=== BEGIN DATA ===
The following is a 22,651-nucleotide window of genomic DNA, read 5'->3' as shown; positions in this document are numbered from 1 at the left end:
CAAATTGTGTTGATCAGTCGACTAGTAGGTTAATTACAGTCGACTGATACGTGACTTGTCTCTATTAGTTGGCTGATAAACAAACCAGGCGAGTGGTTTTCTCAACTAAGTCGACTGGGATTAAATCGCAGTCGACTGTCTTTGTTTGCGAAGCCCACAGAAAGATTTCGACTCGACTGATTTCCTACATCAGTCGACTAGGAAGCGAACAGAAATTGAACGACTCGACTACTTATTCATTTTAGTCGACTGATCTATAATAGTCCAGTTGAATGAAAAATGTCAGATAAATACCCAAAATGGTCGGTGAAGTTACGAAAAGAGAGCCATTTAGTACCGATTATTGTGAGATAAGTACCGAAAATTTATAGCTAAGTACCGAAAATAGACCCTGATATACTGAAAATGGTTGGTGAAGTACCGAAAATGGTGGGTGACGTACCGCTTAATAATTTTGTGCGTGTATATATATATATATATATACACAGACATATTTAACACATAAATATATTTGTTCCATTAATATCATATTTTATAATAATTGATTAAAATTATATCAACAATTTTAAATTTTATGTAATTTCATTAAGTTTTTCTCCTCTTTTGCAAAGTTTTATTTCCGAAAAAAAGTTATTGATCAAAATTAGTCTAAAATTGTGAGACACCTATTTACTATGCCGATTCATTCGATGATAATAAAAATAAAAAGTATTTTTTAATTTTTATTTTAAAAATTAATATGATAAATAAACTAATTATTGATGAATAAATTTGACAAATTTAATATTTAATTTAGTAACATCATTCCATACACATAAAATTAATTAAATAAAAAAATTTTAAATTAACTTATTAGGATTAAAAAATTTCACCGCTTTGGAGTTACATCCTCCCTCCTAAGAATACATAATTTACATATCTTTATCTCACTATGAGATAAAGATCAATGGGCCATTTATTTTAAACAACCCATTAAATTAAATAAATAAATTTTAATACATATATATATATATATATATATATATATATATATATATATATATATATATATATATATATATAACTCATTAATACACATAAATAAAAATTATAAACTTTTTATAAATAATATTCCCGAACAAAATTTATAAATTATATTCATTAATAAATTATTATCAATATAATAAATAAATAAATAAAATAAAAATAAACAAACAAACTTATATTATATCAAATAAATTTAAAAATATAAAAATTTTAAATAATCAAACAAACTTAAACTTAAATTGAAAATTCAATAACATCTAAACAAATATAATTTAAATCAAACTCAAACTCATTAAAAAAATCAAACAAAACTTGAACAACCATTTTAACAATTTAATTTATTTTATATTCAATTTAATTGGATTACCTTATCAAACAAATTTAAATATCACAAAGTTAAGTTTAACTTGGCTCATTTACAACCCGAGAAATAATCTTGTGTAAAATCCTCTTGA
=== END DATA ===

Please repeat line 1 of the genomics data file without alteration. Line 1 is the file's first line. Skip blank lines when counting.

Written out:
The following is a 22,651-nucleotide window of genomic DNA, read 5'->3' as shown; positions in this document are numbered from 1 at the left end: